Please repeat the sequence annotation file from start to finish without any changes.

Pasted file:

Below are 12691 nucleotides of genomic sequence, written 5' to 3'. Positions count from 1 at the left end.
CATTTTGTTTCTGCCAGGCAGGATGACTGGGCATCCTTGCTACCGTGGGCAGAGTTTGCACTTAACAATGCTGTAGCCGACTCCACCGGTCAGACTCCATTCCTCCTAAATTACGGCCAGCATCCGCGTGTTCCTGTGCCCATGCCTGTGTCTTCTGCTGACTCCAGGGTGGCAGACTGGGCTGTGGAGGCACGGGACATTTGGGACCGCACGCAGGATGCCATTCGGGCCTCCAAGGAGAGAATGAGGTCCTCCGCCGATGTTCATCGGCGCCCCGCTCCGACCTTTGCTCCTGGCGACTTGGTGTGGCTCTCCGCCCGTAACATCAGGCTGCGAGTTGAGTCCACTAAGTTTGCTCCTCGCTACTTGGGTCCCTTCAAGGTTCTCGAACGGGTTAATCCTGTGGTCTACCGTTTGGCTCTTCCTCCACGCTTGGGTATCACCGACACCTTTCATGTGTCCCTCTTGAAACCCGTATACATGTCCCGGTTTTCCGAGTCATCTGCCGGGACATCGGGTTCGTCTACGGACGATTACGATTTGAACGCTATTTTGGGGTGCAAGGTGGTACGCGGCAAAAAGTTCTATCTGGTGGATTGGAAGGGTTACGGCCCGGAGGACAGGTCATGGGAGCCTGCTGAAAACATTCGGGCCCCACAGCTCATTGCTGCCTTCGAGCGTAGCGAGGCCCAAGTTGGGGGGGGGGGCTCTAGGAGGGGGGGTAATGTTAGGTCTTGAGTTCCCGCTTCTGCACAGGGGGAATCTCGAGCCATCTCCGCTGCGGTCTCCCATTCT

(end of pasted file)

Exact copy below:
Below are 12691 nucleotides of genomic sequence, written 5' to 3'. Positions count from 1 at the left end.
CATTTTGTTTCTGCCAGGCAGGATGACTGGGCATCCTTGCTACCGTGGGCAGAGTTTGCACTTAACAATGCTGTAGCCGACTCCACCGGTCAGACTCCATTCCTCCTAAATTACGGCCAGCATCCGCGTGTTCCTGTGCCCATGCCTGTGTCTTCTGCTGACTCCAGGGTGGCAGACTGGGCTGTGGAGGCACGGGACATTTGGGACCGCACGCAGGATGCCATTCGGGCCTCCAAGGAGAGAATGAGGTCCTCCGCCGATGTTCATCGGCGCCCCGCTCCGACCTTTGCTCCTGGCGACTTGGTGTGGCTCTCCGCCCGTAACATCAGGCTGCGAGTTGAGTCCACTAAGTTTGCTCCTCGCTACTTGGGTCCCTTCAAGGTTCTCGAACGGGTTAATCCTGTGGTCTACCGTTTGGCTCTTCCTCCACGCTTGGGTATCACCGACACCTTTCATGTGTCCCTCTTGAAACCCGTATACATGTCCCGGTTTTCCGAGTCATCTGCCGGGACATCGGGTTCGTCTACGGACGATTACGATTTGAACGCTATTTTGGGGTGCAAGGTGGTACGCGGCAAAAAGTTCTATCTGGTGGATTGGAAGGGTTACGGCCCGGAGGACAGGTCATGGGAGCCTGCTGAAAACATTCGGGCCCCACAGCTCATTGCTGCCTTCGAGCGTAGCGAGGCCCAAGTTGGGGGGGGGGGCTCTAGGAGGGGGGGTAATGTTAGGTCTTGAGTTCCCGCTTCTGCACAGGGGGAATCTCGAGCCATCTCCGCTGCGGTCTCCCATTCT